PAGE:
What is back pain?
Many of us will experience back pain at some point in our lives. However, most cases of back pain will get better over time and won’t require surgery.
Often, back pain is a result of strains and minor injuries, rather than something more serious.
Although back pain is often nothing to worry about, it can have a significant impact on your day-to-day life. Not only can your normal daily activities become difficult, but if your symptoms persist for a long period of time, chronic pain can affect your mood too. With this is mind, it’s important to be aware that the earlier you begin treatment, including taking steps to help yourself, the quicker you can get back to enjoying life.
What are the symptoms of back pain?
Back pain differs from person to person. Common symptoms can be felt as a dull ache or, contrastingly, a sharp shooting pain, depending on the cause of the problem. Symptoms can also include muscular spasm and leg pain which is usually from sciatica. This can cause numbness, pins and needles or weakness in the leg.
Although rare, if you suffer with back pain or sciatica associated with the following, you should seek medical advice immediately:
- Difficulty Urinating
- Loss of control of your bladder and bowel
- Numbness around your saddle area (around genitals and buttocks)
- Weakness in both legs or unsteadiness on your feet
- Severe unremitting pain that gets worse over time
What are the common causes of back pain?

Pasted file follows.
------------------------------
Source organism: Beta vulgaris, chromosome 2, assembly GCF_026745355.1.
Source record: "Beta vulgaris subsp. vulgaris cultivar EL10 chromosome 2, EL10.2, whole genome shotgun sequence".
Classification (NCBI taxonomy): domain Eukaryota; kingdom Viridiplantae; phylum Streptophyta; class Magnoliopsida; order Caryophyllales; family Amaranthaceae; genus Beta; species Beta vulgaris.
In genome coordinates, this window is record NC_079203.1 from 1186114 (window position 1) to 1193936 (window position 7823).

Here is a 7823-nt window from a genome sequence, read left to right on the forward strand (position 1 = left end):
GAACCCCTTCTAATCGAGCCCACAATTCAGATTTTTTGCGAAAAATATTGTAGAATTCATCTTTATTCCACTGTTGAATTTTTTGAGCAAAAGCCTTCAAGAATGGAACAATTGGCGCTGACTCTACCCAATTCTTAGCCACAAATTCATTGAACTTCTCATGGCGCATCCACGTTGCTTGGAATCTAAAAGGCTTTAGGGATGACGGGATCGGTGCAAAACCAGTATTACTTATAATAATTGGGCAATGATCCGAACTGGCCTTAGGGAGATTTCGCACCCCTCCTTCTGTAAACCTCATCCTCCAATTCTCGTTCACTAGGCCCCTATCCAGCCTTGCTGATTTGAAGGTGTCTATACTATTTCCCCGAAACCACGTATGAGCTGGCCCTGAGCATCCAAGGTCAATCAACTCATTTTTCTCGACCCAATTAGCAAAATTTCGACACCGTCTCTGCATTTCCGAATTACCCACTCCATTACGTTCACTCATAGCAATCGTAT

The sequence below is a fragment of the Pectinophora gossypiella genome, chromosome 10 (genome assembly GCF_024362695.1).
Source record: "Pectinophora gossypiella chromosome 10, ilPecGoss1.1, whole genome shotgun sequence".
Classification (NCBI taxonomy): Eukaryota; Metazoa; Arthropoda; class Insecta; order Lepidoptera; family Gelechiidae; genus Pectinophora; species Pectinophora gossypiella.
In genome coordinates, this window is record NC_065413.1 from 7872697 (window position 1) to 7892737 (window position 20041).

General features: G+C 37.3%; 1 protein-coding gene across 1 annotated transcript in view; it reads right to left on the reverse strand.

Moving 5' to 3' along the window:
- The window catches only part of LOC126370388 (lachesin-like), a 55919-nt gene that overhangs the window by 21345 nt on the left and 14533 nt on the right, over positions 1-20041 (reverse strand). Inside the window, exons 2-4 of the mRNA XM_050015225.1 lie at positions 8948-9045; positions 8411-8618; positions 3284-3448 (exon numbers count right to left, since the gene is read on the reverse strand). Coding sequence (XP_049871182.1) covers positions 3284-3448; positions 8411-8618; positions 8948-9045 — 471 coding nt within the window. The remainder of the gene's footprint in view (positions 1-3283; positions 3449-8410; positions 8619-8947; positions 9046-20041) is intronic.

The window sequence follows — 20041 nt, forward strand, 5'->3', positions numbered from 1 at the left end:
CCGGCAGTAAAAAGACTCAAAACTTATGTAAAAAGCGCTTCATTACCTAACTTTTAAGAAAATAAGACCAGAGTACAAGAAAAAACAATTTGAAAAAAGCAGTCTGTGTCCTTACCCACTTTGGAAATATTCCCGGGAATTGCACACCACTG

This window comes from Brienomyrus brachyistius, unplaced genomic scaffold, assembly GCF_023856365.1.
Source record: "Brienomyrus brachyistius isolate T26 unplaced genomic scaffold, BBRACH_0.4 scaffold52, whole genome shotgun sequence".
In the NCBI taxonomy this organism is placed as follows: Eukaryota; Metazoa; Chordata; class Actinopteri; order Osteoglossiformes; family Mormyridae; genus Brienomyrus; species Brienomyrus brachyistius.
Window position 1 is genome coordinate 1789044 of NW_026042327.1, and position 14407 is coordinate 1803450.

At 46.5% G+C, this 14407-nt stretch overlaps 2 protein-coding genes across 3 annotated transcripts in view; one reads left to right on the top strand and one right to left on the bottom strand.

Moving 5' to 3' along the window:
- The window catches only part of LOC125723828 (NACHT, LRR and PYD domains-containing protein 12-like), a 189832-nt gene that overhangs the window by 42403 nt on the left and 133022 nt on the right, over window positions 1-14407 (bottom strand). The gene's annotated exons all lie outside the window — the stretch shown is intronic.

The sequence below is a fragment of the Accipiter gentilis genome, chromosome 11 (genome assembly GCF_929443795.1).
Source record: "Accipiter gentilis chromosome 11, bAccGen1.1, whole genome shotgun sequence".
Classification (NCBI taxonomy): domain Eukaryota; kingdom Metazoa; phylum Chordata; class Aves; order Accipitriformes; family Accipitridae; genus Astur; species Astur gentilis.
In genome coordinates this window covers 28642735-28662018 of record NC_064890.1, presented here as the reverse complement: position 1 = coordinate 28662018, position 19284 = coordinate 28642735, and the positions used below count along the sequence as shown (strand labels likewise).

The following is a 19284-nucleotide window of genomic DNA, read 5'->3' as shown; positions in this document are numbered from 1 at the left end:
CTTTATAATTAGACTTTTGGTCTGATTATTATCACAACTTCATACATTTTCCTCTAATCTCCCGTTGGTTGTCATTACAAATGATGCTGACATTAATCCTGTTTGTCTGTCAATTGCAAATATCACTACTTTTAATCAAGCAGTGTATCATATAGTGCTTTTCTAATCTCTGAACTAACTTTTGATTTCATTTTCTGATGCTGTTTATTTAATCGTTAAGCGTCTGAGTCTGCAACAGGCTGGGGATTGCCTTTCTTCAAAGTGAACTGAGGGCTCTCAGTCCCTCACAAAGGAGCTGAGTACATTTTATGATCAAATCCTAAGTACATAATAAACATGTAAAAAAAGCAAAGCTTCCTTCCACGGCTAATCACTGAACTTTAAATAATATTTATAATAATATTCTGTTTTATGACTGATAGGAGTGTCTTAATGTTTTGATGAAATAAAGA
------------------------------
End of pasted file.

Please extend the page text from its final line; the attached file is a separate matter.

It’s very difficult to attribute back pain to one specific cause. Sometimes it can be a result of simply ‘overdoing it’ or lifting incorrectly which can cause muscle or ligament injuries. Other times, it can occur as part of the aging process or from degenerative conditions, such as arthritis, which is more common in older patients. The stiffness associated with arthritis can reduce the movement of your spine and may cause you to experience pain.
Having poor posture whilst sitting in front of a computer or driving for long hours can also be the cause for back pain. The structure of the spine isn't designed to sit for hours in a seated position, especially if you hold yourself in an awkward or slouched position.
There are some things you can do to help prevent back pain, such as improving your posture and range of movement, as well as adjusting the way you sit. However, the most effective way to prevent back pain is to maintain a good level of exercise.
There are also specific conditions which can cause back pain. These include:
- Herniated cervical disc - this develops when a disc between the vertebrae breaks down and the back part of the disc becomes weak. The disc then pushes against the nerves or against the spinal cord.
- Sciatica – this is felt as a pain down your leg which is causes from pressure on a nerve where it leaves your spine. Sciatica can occur when a disc in your spine becomes worn and develops a bulge (a 'slipped disc').
- Spinal stenosis –where the space in the centre of the spine (spinal canal) narrows. The nerves become trapped in the spinal canal or where they leave the spine, which can cause weakness or pain in your legs.
- Scoliosis - an abnormal sideways curvature of the spine. The spinal column (backbone) and twists causing the ribcage to rotate.
How to manage back pain
The good news is that many back problems won’t require surgery. Undergoing an operation for back pain is not something to be taken lightly and should only be considered if the root cause of your pain has been identified.
However, if your symptoms aren’t improving, then it’s best to get a diagnosis from a physiotherapist. Not only can they help you to manage your pain, but our physiotherapists can also refer you on to a consultant, if needed.
Getting a firm diagnosis can not only help to resolve your issue, but can help you return to your normal activities as soon as possible.